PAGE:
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Roy Choi Dishes On His New Memoir, Jamie Oliver, And More

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Roy Choi, the tattooed bad boy of the L.A. food scene and progenitor of the Korean-Mexican Kogi taco, bares all in his memoir, out today. L.A. Son: My Life. My City. My Food takes readers on a journey through the celebrated chef's humble beginnings and off-the-cuff nature. Although the book contains recipes with each chapter, don't expect to see any for his tacos or popular beer-can chicken from his other restaurant, A-Frame.

"This is not the Kogi cookbook," Choi tells LAist. "The recipes are an afterglow of the chapters. What I wanted the book to feel like was one long-play album."

The memoir was co-written by Tien Nguyen and Natasha Phan, and each chapter speaks in Choi's voice at the time the events took place. The food truck king wants readers to finish a chapter, cook the recipe associated with it, and feel what he was feeling in that moment. His troubled adulthood before becoming a chef was riddled with addiction from gambling to alcohol; he describes himself as a "misfit" at that time. "[The book's about] growing up with Asian parents, being an immigrant, moving a lot, having a compulsive personality, not excelling in school later on to not living up to expectations," he says. "[It's] being around a lot of people that weren’t Korean and didn’t understand the food I was eating."

His life changed when he had a transcendental moment when he was at the lowest point of his life; he saw an episode of Emeril Lagasse's Essence of Emeril that caused him to turn around his life and realize his destiny. He later attended the Culinary Institute of America, became the chef de cuisine at the Beverly Hilton, before heading RockSugar. These events all led to his final moments in starting the famed Kogi Truck, which later spawned A-Frame and Chego.

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"Before I started cooking, I was always the homie's homie," Choi says. "I wasn’t really the number one, the leader. I was always the homie that would do everything for you and with you. Somehow my life became the leader of a lot of people in my team."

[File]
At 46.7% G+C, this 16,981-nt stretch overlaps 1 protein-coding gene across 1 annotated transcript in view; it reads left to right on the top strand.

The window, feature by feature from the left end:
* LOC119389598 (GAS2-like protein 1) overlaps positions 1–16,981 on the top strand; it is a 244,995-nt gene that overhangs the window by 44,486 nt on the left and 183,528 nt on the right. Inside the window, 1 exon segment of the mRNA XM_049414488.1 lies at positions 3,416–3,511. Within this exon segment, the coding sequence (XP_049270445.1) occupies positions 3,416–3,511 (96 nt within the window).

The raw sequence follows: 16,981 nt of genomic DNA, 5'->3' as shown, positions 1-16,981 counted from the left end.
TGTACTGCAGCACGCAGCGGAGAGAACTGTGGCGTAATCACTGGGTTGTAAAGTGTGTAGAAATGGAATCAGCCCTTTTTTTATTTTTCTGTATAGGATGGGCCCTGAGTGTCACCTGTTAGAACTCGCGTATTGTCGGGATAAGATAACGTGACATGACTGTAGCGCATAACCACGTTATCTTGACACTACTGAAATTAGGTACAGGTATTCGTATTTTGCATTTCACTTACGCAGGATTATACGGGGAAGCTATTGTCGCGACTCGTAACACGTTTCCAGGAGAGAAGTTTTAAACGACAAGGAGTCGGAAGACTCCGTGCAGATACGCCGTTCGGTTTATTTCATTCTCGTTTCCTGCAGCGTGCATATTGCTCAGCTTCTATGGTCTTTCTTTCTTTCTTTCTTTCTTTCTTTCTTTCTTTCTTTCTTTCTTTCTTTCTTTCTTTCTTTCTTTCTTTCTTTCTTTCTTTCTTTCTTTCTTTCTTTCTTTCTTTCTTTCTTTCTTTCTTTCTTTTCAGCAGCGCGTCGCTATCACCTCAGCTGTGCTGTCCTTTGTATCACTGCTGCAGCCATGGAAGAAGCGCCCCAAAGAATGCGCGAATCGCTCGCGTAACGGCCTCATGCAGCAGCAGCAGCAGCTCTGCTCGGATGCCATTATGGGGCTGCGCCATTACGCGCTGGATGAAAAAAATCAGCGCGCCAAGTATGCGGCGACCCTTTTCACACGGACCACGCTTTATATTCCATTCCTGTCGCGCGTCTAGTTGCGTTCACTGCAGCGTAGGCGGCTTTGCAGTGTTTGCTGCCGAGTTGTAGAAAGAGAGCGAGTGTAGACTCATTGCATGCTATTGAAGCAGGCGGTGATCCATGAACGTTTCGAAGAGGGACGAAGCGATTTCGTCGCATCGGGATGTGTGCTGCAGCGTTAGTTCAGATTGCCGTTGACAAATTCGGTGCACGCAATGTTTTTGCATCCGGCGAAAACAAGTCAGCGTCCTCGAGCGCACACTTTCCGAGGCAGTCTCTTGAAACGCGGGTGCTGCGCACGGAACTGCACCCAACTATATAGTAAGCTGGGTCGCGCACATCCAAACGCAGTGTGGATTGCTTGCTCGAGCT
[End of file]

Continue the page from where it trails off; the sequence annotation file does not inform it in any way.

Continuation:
He felt now was the ripe time to write this memoir, as he was "shedding his skin" and preserving his voice as an homage to the trek he took to get to where he is now. In fact, his frame of mind has changed over time. At September's MAD Symposium in Denmark—a TED Talks-like meeting of the chef minds around the world—Choi rocked the culinary community when he gave an inspirational speech about how chefs were only feeding the privileged communities. The video went viral.

"I don’t just hang out with chefs or professionals on an upward social ladder," he says. "What I realized was that sometimes I get caught up in my chef world and I look around and realize a lot of people in my life were not able to afford a lot of the food cooked out there."

Roy Choi: "A Gateway to Feed Hunger: The Promise of Street Food" from MAD on Vimeo.

His efforts have reached out to even opening 3 Worlds Cafe, a smoothie and coffee shop out in South Central, in July. Although he's heavily involved with the cafe and the local community, he is hesitant to say that he knows for sure his small coffee shop has changed the world. After all, it's just the beginning of his movement.

Choi linked up with fellow chef Jamie Oliver, a like-minded person heavily involved in helping the underprivileged. "Jamie is an amazing dude," Choi says. "He came out and met me and we talked, I cried, I told him everything I was feeling. He told me about what he’s going through and what he’s done building his organization, all of his philosophies and efforts."

They joined forces in Oliver's Dream School documentary show on the Sundance Channel. Choi taught students about cooking with fresh vegetables and gave them inspirational talks on the episode that aired on Oct. 28. He felt like a coach instead of just a teacher, giving them advice and guiding them on their journey.

As for now, Choi is walking down his new path—a busy man on tour, focused on spreading the message about his book and getting ready for the opening of his new restaurant, Pot, in Koreatown's upcoming boutique hotel, The Line. It's refreshing to hear a success story from someone who once was lost, and hopefully his message of change spreads like wildfire.

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